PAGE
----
Skip to main content


Showing posts from 2017

Sermon for New Year's Eve, "The Beginning and The End," Revelation 21:1-6a

Sermon 12/31/17 Revelation 21:1-6a The Beginning and The End             I had a hard time with my sermon this week. We’ve heard two scripture texts this morning – a reading from Matthew’s gospel, the parable of the sheep and the goats, and a text from the book of Revelation, near the conclusion of the work, where we read that Jesus is the Alpha and Omega, that God has made a home among us. Both of these texts are from the lectionary, the schedule of scripture readings, texts intended for New Year’s Eve or Day specifically. And I’ve wanted to use both of them. Only, I had sort of two separate sermons, one for each, running through my head this week. I wanted one sermon that could draw on both texts. But instead, I had two good sermons – just two separate sermons, and I’ve struggled to decide on which direction to go. See, the parable of the sheep and the goats offered a nice way to follow up from my Christmas Eve sermon, and most of the week, that’s the way I meant to go

Sermon for Christmas Eve, "Come and Behold Him," Luke 2:1-20

Sermon 12/24/17 Luke 2:1-20 Come and Behold Him             Sometime last fall, I told you about a news article from the New York Times that was circulating quite a bit, showing results from a scientific study suggesting that two strangers could fall in love with each other by following a certain set of instructions: the pair answers 36 questions in a conversation with each other. The questions are increasingly more personal, beginning with easy things and moving on to deeper, revealing questions. And then, after that, you and your conversation partner are supposed to stare into each other’s eyes – sustained eye-contact, no talking, for four minutes. The author of the article actually fell in love with the person with whom she tried this exercise.             I was thinking about this study this week as I was thinking about how significant making eye contact can be in our lives. There are many cultural expectations around eye contact. In some cultures, men and women are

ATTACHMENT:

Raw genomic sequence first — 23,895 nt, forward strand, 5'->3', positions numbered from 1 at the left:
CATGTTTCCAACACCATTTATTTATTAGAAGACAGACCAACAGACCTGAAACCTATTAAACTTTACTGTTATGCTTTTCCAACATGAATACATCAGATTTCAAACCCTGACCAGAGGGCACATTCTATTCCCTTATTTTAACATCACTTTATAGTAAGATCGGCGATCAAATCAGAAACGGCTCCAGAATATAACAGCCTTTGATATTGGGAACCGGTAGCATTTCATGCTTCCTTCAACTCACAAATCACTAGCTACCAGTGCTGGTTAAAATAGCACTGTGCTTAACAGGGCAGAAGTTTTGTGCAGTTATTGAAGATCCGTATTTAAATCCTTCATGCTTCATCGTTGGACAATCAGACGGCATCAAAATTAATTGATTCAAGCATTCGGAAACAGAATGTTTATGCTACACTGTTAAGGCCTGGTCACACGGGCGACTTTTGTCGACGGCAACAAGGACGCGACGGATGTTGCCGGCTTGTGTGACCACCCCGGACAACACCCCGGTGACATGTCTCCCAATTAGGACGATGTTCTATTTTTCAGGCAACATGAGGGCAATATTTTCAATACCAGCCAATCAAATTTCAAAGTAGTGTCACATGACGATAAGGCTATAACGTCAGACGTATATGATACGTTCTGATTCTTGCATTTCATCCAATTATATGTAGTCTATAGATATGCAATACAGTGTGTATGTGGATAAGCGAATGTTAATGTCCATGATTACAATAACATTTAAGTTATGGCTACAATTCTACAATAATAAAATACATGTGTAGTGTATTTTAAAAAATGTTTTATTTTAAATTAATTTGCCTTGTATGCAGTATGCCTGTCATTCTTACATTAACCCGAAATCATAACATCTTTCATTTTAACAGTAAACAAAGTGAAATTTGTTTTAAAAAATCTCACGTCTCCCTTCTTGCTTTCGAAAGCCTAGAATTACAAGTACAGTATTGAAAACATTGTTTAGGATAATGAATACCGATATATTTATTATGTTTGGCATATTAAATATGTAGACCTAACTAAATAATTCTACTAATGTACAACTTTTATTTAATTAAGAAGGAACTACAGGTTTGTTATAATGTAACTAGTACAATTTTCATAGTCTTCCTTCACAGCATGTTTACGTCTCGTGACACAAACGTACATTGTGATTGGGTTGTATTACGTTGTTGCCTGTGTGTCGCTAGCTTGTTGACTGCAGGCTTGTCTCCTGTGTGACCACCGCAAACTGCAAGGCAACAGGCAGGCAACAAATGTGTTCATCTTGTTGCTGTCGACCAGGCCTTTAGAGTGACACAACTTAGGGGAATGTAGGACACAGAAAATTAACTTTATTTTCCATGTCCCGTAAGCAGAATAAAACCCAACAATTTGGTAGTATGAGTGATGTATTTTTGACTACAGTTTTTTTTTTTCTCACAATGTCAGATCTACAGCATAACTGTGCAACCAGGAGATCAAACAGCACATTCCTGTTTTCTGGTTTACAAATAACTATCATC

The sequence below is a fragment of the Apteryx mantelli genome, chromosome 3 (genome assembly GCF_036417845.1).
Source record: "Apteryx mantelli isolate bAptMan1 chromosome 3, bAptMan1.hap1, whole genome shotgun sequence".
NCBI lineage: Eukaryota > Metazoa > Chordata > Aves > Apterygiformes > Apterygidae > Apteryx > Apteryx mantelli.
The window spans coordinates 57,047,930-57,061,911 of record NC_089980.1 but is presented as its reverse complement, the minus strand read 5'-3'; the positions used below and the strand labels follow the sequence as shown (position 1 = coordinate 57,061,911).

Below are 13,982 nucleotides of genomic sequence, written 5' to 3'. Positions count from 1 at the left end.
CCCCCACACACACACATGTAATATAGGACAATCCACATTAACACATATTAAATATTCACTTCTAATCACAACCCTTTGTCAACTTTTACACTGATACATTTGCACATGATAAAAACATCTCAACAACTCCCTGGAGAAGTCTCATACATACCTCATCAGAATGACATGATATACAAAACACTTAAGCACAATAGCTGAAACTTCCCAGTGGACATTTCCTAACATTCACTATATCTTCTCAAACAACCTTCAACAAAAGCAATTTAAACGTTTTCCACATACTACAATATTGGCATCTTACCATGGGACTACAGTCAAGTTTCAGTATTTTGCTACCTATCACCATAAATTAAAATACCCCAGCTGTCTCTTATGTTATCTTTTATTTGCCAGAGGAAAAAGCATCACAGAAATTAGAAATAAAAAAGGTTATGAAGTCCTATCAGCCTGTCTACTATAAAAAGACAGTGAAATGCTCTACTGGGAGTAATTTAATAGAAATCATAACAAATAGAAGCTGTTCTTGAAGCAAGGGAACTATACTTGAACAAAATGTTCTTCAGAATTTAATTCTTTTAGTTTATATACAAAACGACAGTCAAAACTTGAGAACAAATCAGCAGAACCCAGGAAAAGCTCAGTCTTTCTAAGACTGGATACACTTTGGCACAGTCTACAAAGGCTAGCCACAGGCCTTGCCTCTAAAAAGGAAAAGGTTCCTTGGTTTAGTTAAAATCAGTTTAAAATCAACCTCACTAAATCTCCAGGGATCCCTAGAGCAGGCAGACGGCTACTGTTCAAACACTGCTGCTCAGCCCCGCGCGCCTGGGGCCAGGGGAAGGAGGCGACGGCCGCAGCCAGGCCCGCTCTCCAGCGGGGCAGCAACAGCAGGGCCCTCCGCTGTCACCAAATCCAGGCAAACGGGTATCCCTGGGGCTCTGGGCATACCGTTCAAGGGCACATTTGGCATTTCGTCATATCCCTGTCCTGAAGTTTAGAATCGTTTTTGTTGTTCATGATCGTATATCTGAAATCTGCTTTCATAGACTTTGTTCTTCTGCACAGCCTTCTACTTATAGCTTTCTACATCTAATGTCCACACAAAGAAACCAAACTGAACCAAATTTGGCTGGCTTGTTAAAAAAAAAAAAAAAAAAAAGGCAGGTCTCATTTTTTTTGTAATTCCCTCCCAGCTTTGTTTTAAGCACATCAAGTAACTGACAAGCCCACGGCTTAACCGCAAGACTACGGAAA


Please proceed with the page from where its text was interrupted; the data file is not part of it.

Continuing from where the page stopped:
Sermon for Fourth Sunday in Advent, "Joy: Joyful All Ye Nations Rise," Luke 1:39-55

Sermon 12/17/17 Luke 1:39-55 Joy: Joyful All Ye Nations Rise             Our theme today on this fourth Sunday of Advent is joy, and our hymn snippet, “Joyful All Ye Nations Rise” comes from the carol, “Hark, the Herald Angels Sing.” Charles Wesley, brother of John, founder of the Methodist movement, was a prolific hymnist – you can see how many hymns of his are still in our hymnals today if you look at the index on page 922 in your red hymnal. He wrote “Hark how all the Welkin Rings” in 1739. “Welkin” means something like “the heavens.” His colleague in ministry, George Whitefield, made some adaptations to the text, giving us the more familiar title we know today. Wesley imagined that his hymn text would be matched to the same tune as “Christ the Lord Is Risen Today,” – after all – both the resurrection of Jesus and his incarnation, his coming into the world, are key pillars of our faith story – but eventually the pairing with the tune by Felix Mendelssohn that we know and